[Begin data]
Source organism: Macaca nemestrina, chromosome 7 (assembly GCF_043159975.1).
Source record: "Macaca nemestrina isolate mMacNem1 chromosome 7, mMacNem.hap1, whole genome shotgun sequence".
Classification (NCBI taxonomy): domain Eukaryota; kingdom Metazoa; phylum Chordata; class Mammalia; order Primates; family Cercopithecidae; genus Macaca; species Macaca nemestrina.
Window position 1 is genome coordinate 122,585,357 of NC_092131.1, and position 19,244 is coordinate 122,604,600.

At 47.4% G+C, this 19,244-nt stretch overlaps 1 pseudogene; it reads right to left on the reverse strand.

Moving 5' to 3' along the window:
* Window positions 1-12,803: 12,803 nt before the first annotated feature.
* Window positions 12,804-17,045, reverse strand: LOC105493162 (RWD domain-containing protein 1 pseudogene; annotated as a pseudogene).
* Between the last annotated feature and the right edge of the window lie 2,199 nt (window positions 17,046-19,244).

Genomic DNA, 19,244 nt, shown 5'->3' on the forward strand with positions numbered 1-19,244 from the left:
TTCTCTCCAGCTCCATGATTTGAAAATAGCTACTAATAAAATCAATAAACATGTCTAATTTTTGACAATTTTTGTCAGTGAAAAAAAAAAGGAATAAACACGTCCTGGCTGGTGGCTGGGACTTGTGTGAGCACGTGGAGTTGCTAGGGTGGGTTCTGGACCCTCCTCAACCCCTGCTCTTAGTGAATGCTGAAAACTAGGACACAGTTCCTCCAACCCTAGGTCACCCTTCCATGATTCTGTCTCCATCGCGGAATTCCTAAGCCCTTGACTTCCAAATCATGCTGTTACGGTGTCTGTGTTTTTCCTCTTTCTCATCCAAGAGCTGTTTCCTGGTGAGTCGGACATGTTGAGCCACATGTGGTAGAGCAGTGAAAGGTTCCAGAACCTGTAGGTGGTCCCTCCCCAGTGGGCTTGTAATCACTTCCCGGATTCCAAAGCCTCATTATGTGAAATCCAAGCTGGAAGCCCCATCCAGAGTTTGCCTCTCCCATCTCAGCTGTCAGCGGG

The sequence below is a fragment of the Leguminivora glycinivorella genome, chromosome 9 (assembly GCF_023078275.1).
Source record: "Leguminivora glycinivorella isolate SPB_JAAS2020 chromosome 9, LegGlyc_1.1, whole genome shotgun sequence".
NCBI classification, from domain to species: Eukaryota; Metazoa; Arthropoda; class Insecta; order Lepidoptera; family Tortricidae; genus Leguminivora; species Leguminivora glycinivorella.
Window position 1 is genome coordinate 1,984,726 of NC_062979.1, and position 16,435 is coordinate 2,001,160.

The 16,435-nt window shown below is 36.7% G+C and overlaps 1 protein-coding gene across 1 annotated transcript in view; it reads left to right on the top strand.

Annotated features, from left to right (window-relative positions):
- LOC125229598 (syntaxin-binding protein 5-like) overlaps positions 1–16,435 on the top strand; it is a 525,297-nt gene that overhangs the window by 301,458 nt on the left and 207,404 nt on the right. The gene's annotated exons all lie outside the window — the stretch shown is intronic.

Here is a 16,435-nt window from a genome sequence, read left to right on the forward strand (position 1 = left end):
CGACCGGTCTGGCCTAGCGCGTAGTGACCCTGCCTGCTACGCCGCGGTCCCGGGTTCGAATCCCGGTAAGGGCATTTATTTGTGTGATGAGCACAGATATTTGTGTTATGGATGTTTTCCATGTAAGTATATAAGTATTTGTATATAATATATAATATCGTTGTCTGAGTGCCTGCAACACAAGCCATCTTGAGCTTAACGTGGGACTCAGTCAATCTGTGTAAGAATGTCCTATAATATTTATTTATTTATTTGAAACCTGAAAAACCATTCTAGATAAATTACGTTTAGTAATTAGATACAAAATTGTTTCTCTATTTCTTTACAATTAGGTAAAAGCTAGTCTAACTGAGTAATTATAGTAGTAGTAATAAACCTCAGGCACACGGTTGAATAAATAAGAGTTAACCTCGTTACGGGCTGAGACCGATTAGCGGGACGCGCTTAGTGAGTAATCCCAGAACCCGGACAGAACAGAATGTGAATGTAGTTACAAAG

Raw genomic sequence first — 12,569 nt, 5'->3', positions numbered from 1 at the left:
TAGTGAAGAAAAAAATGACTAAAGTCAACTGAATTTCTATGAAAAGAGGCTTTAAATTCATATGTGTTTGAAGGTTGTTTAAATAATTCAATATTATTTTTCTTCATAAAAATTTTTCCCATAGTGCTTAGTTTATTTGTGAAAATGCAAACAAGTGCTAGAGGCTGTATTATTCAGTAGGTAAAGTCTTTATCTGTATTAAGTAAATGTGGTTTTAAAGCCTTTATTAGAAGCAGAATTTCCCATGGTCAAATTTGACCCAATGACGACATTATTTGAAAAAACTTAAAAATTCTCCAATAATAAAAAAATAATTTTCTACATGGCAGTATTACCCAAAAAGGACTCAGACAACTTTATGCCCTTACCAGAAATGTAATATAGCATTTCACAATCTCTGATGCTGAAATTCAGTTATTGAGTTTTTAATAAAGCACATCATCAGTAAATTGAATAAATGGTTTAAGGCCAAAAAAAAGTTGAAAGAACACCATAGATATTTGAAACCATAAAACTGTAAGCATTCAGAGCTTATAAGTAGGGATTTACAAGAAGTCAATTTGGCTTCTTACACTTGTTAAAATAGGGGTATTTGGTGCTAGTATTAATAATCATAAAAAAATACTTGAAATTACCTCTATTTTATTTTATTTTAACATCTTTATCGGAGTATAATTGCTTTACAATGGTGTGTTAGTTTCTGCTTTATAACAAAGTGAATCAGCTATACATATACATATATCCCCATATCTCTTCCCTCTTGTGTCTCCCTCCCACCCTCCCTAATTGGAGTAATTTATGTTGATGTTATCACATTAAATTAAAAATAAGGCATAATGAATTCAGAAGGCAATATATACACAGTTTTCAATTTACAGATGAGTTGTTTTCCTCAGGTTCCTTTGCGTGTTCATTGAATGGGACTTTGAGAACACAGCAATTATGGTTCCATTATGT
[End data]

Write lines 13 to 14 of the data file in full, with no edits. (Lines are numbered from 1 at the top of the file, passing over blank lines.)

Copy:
Source record: "Leguminivora glycinivorella isolate SPB_JAAS2020 chromosome 9, LegGlyc_1.1, whole genome shotgun sequence".
NCBI classification, from domain to species: Eukaryota; Metazoa; Arthropoda; class Insecta; order Lepidoptera; family Tortricidae; genus Leguminivora; species Leguminivora glycinivorella.